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Why Is Ink the Better Finger?
Why does glue or adhesive tape stick? How do we test tack? Everything about the finger test, ink test, and the surface energy in gluing.
When you check adhesive tape critically by finger, you may think that its tack is high if the tape sticks to your finger. But that does not mean that the tack is the same on other materials. The reason why something glues depends on the surface energy. What does that mean for your finger? Find out here.
How Does Glue/Adhesive Tape Work?
How strong an adhesive bond should be depends on the application. If the adhesive tape should be easy to remove, as is the case with masking tape for example, without damaging the surface, it should not be too strong. If it should hold things together for years, such as the company logo on the back of your car, it must be so strong that it cannot unstick under any circumstances or conditions. The bonding properties are specified very precisely for each adhesive tape. Many factors play a role here: The adhesive, the backing, and the application weight are a few of these.
The strength of the adhesive tape’s bond depends on very different things: the adhesion conditions (temperature, etc.), the application (e.g. application pressure), the heating time and pull-off speed – and also the surface to be bonded. The polarity and characteristics (raw/smooth) of a surface play an important role for the property of adhesion.
Surface Energy: Bonding with Tension
Whether or not adhesive tape adheres well to a surface depends primarily on the surface energy. Only what’s “right” in many different contexts can bond in an ideal way.
Let us stick with the tailgate of your car for the time being. Like every Saturday, you have just washed and waxed it. And naturally it begins to rain on it. The drops of water simply run off, however. They keep their form and do not dissolve.
The reason for this is that they have a higher surface energy than the waxed car paint (in a Teflon pan the drops would behave the same). This is because a liquid fundamentally does not want to dissolve. It tries to keep its surface as small as possible. To this end, it forms a ball on account of its surface tension.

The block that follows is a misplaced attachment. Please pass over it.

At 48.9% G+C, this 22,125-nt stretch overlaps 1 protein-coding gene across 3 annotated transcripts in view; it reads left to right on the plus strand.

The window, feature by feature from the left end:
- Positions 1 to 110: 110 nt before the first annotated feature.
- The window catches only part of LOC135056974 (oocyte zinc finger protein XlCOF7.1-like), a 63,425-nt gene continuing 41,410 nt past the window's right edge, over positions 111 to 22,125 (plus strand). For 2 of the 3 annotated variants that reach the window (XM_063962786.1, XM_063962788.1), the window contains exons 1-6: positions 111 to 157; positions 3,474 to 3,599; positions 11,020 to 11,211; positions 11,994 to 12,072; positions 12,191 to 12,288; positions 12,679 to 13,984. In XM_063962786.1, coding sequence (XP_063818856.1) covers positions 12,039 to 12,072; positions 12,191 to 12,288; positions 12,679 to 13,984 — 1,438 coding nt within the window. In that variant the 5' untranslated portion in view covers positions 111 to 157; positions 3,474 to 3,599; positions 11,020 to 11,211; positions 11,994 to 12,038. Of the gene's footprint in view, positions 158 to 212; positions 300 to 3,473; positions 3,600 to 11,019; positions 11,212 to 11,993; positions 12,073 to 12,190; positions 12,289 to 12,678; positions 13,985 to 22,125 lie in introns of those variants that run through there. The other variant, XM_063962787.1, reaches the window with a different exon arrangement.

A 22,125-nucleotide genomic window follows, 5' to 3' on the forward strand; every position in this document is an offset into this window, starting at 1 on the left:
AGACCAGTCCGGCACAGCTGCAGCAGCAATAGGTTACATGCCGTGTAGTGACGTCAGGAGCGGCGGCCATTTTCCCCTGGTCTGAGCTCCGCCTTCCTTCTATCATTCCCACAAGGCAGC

However, some forces act on such a ball. Gravity attracts it and also other surfaces such as your car paint. The stronger the force attracting the ball, the more it becomes deformed. The ball dissolves on the surface if there is a strong interaction with a high-energy surface.
It is similar with the adhesive of adhesive tape and the surface on which you would like to attach the tape. Independently of the surface (and its individual surface energy), the adhesive will dissolve better in one case, worse in another. It glues more solidly in one case and less solidly in another. That is why primers are used for adhesive tape with backings that have low surface energy (for example, plastic). They increase the surface energy of the backing so that the adhesive adheres even more strongly.
Finger or Ink?
You can stick your finger in again if you want to test the tack of adhesive tape. But the extent to which adhesive tape sticks to your finger does not say anything about the tack on the surface that you want to use it for. Your Finger and a surface have quite different surface energy (unless you want to stick the adhesive tape to your finger, of course. Then you can also do the test with a band-aid...).
Why is ink the better finger now? It's quite simple: because ink is liquid and acts like an adhesive to a certain extent. The more evenly the ink dissolves on the surface, the higher the surface energy is. This shows what properties the adhesive must have in order to stick to this surface. You will find out about how this works in our article on the ink test.